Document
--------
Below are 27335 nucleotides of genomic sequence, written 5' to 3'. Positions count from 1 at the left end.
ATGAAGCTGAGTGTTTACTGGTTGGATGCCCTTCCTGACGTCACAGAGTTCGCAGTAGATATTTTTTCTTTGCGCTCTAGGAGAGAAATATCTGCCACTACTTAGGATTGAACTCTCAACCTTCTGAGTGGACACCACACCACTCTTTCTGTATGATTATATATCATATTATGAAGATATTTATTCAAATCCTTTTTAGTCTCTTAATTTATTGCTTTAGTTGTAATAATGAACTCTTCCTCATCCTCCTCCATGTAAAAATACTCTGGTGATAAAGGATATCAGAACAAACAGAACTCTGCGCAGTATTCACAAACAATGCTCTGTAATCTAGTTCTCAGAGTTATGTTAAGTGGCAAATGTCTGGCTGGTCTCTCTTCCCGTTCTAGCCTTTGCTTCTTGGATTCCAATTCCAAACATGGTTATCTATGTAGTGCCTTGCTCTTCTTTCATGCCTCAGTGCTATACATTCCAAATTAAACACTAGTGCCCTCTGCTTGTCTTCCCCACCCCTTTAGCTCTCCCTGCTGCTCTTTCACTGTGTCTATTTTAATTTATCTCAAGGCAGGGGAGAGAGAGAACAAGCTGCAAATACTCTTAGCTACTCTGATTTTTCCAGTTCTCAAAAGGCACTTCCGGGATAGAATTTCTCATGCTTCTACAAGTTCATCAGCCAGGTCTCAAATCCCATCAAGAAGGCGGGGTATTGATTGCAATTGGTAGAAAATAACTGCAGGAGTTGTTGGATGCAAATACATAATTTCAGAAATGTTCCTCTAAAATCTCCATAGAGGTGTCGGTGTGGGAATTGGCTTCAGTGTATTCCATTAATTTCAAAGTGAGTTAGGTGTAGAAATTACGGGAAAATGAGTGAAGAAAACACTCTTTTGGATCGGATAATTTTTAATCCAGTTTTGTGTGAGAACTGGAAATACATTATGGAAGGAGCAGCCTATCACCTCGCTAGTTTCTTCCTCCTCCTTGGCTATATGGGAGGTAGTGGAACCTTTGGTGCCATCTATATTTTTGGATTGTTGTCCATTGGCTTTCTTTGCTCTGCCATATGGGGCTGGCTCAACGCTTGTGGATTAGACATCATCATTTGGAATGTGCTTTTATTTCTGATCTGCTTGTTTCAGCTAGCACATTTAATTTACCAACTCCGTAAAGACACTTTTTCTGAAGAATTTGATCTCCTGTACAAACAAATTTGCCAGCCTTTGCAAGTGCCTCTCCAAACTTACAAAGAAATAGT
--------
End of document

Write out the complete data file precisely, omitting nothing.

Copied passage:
Below are 27335 nucleotides of genomic sequence, written 5' to 3'. Positions count from 1 at the left end.
ATGAAGCTGAGTGTTTACTGGTTGGATGCCCTTCCTGACGTCACAGAGTTCGCAGTAGATATTTTTTCTTTGCGCTCTAGGAGAGAAATATCTGCCACTACTTAGGATTGAACTCTCAACCTTCTGAGTGGACACCACACCACTCTTTCTGTATGATTATATATCATATTATGAAGATATTTATTCAAATCCTTTTTAGTCTCTTAATTTATTGCTTTAGTTGTAATAATGAACTCTTCCTCATCCTCCTCCATGTAAAAATACTCTGGTGATAAAGGATATCAGAACAAACAGAACTCTGCGCAGTATTCACAAACAATGCTCTGTAATCTAGTTCTCAGAGTTATGTTAAGTGGCAAATGTCTGGCTGGTCTCTCTTCCCGTTCTAGCCTTTGCTTCTTGGATTCCAATTCCAAACATGGTTATCTATGTAGTGCCTTGCTCTTCTTTCATGCCTCAGTGCTATACATTCCAAATTAAACACTAGTGCCCTCTGCTTGTCTTCCCCACCCCTTTAGCTCTCCCTGCTGCTCTTTCACTGTGTCTATTTTAATTTATCTCAAGGCAGGGGAGAGAGAGAACAAGCTGCAAATACTCTTAGCTACTCTGATTTTTCCAGTTCTCAAAAGGCACTTCCGGGATAGAATTTCTCATGCTTCTACAAGTTCATCAGCCAGGTCTCAAATCCCATCAAGAAGGCGGGGTATTGATTGCAATTGGTAGAAAATAACTGCAGGAGTTGTTGGATGCAAATACATAATTTCAGAAATGTTCCTCTAAAATCTCCATAGAGGTGTCGGTGTGGGAATTGGCTTCAGTGTATTCCATTAATTTCAAAGTGAGTTAGGTGTAGAAATTACGGGAAAATGAGTGAAGAAAACACTCTTTTGGATCGGATAATTTTTAATCCAGTTTTGTGTGAGAACTGGAAATACATTATGGAAGGAGCAGCCTATCACCTCGCTAGTTTCTTCCTCCTCCTTGGCTATATGGGAGGTAGTGGAACCTTTGGTGCCATCTATATTTTTGGATTGTTGTCCATTGGCTTTCTTTGCTCTGCCATATGGGGCTGGCTCAACGCTTGTGGATTAGACATCATCATTTGGAATGTGCTTTTATTTCTGATCTGCTTGTTTCAGCTAGCACATTTAATTTACCAACTCCGTAAAGACACTTTTTCTGAAGAATTTGATCTCCTGTACAAACAAATTTGCCAGCCTTTGCAAGTGCCTCTCCAAACTTACAAAGAAATAGT